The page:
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Juvenile Diabetes

DiabetesShoeMagnetDiabetes is no stranger to many children. A life-long disease causing high levels of blood sugar, diabetes is one of the most common chronic conditions in children and teens. Recent evidence suggests that a common family of viruses may help trigger diabetes, especially in children. Sadly, diabetes is becoming familiar to an increasing number of children. The nation’s largest study of diabetes in young people found diabetes is on the rise in every racial and ethnic group studied.

          What exactly is diabetes?

          Often called juvenile diabetes, type 1 diabetes is an autoimmune disorder. This means the immune system goes a little haywire. It mistakenly destroys pancreas cells that make insulin, a hormone that normally helps the body make energy from food. People with this type of diabetes must take daily injections of insulin for life. 

          With type 2 diabetes, the pancreas cells still produce insulin, but they don’t work the way they should. This type was formerly known as adult-onset diabetes because it mainly occurs in adults 40 and older. Now it is showing up in more and more children. Lifestyles that favor junk food and video games over exercise and healthy food choices may be a big part of the problem. Children or teens most at risk are overweight or obese and have a family history of the disease. American Indians, African Americans, Latinos, Asian Americans, and Pacific Islanders are also at increased risk.

          Type 2 diabetes may be hard to detect in children. That’s because they don’t always have symptoms. Once diagnosed with blood tests, though, diabetes is often well managed with weight loss, exercise, and changes in diet.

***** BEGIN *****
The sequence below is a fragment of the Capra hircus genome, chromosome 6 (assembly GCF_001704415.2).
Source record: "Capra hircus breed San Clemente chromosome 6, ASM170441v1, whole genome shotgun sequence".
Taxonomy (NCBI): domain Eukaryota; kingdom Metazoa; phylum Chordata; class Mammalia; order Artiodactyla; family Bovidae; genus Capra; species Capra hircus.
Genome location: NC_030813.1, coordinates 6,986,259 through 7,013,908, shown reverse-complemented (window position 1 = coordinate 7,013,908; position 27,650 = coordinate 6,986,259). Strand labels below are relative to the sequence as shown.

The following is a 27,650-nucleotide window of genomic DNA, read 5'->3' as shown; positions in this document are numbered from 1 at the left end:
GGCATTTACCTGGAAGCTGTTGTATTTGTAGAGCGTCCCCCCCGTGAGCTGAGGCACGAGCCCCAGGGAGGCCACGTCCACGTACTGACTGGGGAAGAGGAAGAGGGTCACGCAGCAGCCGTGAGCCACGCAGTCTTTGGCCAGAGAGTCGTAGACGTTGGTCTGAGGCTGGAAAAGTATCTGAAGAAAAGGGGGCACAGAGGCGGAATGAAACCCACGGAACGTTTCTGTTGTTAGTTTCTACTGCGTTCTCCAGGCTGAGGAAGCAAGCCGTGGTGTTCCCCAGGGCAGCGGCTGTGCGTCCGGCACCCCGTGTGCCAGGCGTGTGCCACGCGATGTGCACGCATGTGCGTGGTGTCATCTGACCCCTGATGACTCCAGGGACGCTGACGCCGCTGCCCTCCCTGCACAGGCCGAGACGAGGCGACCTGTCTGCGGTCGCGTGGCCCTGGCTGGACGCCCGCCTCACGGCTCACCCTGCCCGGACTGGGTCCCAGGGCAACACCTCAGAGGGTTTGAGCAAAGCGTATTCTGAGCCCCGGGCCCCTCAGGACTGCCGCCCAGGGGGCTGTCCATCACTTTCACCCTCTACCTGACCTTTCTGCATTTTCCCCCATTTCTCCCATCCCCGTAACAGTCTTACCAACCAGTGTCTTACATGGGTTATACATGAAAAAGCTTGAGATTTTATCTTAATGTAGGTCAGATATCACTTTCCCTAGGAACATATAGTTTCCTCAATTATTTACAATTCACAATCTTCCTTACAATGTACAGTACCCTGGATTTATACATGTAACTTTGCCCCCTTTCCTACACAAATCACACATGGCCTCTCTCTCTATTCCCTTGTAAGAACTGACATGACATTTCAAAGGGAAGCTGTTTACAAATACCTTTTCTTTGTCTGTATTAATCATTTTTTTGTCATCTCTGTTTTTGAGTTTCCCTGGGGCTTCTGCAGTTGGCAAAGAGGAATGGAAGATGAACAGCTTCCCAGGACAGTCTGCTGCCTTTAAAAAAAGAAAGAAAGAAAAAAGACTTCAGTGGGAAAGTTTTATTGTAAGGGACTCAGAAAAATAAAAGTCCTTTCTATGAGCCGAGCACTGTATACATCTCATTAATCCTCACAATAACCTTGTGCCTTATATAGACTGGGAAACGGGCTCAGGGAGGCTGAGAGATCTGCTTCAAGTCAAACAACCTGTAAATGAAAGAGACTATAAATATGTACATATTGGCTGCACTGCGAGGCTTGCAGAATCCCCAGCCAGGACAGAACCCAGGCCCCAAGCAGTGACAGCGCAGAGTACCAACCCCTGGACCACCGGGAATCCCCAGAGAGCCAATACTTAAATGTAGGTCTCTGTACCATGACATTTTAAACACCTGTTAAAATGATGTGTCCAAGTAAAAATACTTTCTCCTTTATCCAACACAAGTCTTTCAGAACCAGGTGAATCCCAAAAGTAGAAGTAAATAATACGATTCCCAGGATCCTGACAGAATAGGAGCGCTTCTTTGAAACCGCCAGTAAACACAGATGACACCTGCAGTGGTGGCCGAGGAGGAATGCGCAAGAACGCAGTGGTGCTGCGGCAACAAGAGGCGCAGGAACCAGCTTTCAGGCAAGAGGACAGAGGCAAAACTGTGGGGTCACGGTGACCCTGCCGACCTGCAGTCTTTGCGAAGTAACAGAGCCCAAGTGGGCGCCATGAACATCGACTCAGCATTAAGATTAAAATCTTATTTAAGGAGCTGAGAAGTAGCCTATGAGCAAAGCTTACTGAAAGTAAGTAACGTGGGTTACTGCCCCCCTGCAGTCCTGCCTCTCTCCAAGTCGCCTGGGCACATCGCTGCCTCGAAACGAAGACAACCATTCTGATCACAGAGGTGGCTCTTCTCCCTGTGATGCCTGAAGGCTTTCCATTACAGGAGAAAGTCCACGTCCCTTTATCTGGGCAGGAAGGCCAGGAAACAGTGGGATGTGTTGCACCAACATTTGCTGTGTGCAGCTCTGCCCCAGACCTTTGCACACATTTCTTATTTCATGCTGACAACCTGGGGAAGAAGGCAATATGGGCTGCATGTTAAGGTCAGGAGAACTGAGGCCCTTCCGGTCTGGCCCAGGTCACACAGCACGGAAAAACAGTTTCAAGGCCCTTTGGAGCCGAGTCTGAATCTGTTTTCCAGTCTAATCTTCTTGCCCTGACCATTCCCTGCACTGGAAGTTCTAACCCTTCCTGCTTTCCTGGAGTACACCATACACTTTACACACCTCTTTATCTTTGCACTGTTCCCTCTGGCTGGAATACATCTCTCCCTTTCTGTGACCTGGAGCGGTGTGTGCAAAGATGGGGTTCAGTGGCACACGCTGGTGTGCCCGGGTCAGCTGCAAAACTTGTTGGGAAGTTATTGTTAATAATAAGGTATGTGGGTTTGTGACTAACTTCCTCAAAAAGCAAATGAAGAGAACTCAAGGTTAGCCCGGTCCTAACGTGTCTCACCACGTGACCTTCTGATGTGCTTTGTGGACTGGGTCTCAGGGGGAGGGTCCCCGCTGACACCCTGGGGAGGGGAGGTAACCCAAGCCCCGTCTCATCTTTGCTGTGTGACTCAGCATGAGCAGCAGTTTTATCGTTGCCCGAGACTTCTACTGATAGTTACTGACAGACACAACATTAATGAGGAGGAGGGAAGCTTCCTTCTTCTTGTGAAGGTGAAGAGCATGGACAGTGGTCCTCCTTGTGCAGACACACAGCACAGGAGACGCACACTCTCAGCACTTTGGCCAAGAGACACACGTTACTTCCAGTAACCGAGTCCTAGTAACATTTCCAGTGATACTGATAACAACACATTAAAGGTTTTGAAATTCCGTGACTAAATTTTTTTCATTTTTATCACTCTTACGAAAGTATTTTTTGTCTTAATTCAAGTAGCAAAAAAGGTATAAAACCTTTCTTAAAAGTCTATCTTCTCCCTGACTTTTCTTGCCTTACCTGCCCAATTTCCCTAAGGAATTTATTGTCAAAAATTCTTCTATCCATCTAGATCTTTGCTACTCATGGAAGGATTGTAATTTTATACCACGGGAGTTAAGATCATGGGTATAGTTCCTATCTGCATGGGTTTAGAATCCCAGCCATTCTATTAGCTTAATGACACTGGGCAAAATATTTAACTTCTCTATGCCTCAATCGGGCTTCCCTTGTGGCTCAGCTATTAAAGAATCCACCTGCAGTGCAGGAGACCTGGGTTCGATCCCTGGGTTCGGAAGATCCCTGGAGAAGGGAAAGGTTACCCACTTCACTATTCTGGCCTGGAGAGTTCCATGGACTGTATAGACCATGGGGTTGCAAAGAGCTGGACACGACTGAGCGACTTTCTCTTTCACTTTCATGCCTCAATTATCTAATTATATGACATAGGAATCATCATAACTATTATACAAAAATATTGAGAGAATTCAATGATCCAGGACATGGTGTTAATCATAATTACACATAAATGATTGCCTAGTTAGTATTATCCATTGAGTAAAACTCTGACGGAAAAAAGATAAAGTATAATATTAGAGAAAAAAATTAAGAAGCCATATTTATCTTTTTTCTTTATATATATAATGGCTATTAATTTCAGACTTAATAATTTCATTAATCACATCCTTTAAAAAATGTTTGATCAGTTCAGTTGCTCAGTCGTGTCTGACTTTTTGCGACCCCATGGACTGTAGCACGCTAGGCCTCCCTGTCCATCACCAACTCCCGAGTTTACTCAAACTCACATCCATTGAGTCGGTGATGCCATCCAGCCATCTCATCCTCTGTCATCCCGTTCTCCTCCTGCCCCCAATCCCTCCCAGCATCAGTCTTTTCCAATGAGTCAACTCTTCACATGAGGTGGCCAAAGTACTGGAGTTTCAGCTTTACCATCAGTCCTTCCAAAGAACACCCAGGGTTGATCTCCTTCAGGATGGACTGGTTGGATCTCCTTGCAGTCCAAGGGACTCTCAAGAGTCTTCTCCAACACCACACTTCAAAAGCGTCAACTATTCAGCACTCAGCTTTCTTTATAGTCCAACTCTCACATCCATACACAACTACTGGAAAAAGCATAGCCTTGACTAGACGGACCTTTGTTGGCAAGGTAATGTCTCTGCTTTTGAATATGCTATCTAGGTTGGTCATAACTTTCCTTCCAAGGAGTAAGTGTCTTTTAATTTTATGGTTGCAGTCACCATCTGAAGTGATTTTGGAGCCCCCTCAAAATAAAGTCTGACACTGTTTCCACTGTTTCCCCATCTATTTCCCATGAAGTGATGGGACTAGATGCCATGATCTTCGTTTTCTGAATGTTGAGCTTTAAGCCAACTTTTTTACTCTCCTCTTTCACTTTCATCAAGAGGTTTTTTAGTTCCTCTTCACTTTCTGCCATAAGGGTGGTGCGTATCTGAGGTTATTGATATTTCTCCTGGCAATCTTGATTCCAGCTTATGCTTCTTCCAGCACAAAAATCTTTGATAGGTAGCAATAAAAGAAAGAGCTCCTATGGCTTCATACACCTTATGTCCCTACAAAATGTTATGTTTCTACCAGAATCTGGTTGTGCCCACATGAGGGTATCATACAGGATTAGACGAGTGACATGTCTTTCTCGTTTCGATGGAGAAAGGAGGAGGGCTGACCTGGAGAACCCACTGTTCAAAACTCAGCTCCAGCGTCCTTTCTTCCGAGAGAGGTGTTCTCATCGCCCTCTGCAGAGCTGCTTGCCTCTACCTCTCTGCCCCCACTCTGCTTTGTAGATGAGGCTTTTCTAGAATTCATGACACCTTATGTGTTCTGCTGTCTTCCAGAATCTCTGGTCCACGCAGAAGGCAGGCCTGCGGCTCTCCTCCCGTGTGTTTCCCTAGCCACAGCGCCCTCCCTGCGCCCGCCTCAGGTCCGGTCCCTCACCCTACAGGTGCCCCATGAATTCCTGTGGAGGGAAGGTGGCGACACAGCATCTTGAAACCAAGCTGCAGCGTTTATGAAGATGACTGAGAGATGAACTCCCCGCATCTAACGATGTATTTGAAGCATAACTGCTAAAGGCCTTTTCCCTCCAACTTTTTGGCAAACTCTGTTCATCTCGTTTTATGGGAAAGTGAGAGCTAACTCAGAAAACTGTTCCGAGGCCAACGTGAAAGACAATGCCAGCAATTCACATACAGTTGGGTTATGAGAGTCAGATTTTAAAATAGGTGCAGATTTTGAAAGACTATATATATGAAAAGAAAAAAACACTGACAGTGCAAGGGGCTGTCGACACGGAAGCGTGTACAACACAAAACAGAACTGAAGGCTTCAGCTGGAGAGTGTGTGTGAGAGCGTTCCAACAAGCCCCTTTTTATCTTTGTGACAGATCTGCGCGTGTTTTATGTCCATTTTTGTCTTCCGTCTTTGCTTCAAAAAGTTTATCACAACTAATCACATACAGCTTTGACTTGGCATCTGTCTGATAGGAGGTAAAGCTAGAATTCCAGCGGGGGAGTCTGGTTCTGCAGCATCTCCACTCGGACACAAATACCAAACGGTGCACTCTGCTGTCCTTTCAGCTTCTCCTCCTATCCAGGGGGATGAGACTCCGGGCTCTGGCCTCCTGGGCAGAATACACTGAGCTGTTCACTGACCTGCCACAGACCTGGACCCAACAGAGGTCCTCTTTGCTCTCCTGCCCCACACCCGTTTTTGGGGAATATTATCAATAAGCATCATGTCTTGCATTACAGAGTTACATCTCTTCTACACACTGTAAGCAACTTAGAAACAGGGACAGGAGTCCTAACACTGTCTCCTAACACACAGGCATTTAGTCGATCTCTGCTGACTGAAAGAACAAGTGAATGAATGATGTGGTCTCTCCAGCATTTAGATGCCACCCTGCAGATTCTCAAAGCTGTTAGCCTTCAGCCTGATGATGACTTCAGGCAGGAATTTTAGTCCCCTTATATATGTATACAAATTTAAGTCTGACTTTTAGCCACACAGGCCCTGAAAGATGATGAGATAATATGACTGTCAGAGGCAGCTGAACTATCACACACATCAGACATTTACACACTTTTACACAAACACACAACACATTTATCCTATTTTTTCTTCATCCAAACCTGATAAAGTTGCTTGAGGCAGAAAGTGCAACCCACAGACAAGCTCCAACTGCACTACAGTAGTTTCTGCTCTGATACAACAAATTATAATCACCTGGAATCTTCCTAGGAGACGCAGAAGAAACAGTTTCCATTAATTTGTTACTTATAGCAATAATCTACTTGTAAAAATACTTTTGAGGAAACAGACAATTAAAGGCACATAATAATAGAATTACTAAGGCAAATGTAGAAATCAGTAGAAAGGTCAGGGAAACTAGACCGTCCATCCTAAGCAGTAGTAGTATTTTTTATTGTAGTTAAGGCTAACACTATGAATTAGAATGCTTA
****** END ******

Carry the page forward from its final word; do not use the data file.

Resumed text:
When symptoms of diabetes do appear, they may include:

  • Frequent peeing
  • Extreme hunger or thirst
  • Unusual weight loss
  • Increased physical or mental fatigue
  • Irritability, jitteriness, or moodiness
  • Blurry vision

           So what’s the big deal about diabetes? What damage can it cause? Left untreated, diabetes can lead to serious complications, such as:

  • Nerve damage
  • Damage to the eyes, which can cause blindness
  • Kidney disease
  • Heart disease

          Doctors once thought these complications were unavoidable. Today, we know that controlling blood sugar can reduce or prevent them altogether. Doing this well does involve some big changes for your child – and possibly the whole family. And getting your child or teen on board at first may be tough. But you can do it!

          To begin, you must check your child’s blood sugar often and keep accurate records. If your child takes insulin, you’re likely to check about four times a day, but you must test with either type of diabetes. It’s the only way to know what blood sugar levels are. You may need to do this more often on certain days, such as when your child is sick. Remember that our pharmacy staff can help answer your questions about these tests.

          Managing diabetes well also involves exercise and meal planning. Your child will likely need to change what and when she or he eats. For example, healthy food choices require a careful balance and correct portion sizes of carbohydrates, proteins, and fats. And, it’s important for your child to eat meals and snacks timed around insulin peaks. Sound complicated? With time, both you and your child can master these lifestyle changes. And, you can do it without depriving your child or teen of sleepovers, family vacations, extracurricular activities, and fun with friends.

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